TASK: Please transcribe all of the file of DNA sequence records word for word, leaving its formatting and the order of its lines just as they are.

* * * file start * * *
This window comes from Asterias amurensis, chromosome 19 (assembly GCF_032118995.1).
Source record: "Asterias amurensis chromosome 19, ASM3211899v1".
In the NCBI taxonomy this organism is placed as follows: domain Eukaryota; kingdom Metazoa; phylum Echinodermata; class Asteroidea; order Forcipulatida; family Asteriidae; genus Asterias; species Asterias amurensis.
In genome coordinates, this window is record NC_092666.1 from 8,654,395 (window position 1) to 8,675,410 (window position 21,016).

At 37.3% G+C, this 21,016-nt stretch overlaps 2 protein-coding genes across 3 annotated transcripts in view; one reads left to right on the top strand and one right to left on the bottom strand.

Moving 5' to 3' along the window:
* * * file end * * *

This window comes from Asterias amurensis, chromosome 19 (assembly GCF_032118995.1).
Source record: "Asterias amurensis chromosome 19, ASM3211899v1".
In the NCBI taxonomy this organism is placed as follows: domain Eukaryota; kingdom Metazoa; phylum Echinodermata; class Asteroidea; order Forcipulatida; family Asteriidae; genus Asterias; species Asterias amurensis.
In genome coordinates, this window is record NC_092666.1 from 8,654,395 (window position 1) to 8,675,410 (window position 21,016).

At 37.3% G+C, this 21,016-nt stretch overlaps 2 protein-coding genes across 3 annotated transcripts in view; one reads left to right on the top strand and one right to left on the bottom strand.

Moving 5' to 3' along the window: